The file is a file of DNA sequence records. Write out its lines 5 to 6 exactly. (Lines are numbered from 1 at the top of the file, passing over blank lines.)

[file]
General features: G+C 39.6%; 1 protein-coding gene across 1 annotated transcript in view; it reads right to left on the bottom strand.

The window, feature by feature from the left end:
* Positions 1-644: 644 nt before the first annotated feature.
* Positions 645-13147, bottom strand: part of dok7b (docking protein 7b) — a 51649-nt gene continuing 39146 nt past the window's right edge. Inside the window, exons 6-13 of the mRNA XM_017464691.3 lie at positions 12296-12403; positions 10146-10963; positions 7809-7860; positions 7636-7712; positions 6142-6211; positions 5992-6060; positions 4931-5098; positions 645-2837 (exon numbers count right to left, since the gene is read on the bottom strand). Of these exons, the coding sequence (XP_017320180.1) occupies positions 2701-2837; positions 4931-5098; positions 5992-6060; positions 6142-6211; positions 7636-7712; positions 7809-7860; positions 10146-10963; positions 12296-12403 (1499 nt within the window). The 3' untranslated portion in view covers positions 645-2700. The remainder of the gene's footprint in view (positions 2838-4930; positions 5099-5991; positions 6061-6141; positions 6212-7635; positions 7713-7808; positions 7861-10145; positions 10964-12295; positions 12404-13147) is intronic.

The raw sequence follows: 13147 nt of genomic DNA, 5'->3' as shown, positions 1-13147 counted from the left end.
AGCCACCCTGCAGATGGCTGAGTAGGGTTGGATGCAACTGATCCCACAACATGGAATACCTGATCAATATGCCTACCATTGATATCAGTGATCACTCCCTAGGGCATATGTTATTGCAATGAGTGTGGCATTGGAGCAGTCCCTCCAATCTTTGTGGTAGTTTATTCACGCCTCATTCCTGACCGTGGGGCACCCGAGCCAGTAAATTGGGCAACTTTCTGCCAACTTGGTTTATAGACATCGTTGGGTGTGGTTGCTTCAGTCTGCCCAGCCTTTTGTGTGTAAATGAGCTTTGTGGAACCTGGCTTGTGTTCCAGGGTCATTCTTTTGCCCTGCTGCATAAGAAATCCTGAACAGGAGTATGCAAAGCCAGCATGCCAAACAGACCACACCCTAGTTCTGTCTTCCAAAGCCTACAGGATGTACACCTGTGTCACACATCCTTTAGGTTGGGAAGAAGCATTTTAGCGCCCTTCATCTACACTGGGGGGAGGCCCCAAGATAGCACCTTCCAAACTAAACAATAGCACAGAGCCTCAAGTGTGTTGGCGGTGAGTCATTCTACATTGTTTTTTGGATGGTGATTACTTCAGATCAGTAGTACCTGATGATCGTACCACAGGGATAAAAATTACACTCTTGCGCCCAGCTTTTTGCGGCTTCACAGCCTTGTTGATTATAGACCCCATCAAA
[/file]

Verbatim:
The raw sequence follows: 13147 nt of genomic DNA, 5'->3' as shown, positions 1-13147 counted from the left end.
AGCCACCCTGCAGATGGCTGAGTAGGGTTGGATGCAACTGATCCCACAACATGGAATACCTGATCAATATGCCTACCATTGATATCAGTGATCACTCCCTAGGGCATATGTTATTGCAATGAGTGTGGCATTGGAGCAGTCCCTCCAATCTTTGTGGTAGTTTATTCACGCCTCATTCCTGACCGTGGGGCACCCGAGCCAGTAAATTGGGCAACTTTCTGCCAACTTGGTTTATAGACATCGTTGGGTGTGGTTGCTTCAGTCTGCCCAGCCTTTTGTGTGTAAATGAGCTTTGTGGAACCTGGCTTGTGTTCCAGGGTCATTCTTTTGCCCTGCTGCATAAGAAATCCTGAACAGGAGTATGCAAAGCCAGCATGCCAAACAGACCACACCCTAGTTCTGTCTTCCAAAGCCTACAGGATGTACACCTGTGTCACACATCCTTTAGGTTGGGAAGAAGCATTTTAGCGCCCTTCATCTACACTGGGGGGAGGCCCCAAGATAGCACCTTCCAAACTAAACAATAGCACAGAGCCTCAAGTGTGTTGGCGGTGAGTCATTCTACATTGTTTTTTGGATGGTGATTACTTCAGATCAGTAGTACCTGATGATCGTACCACAGGGATAAAAATTACACTCTTGCGCCCAGCTTTTTGCGGCTTCACAGCCTTGTTGATTATAGACCCCATCAAA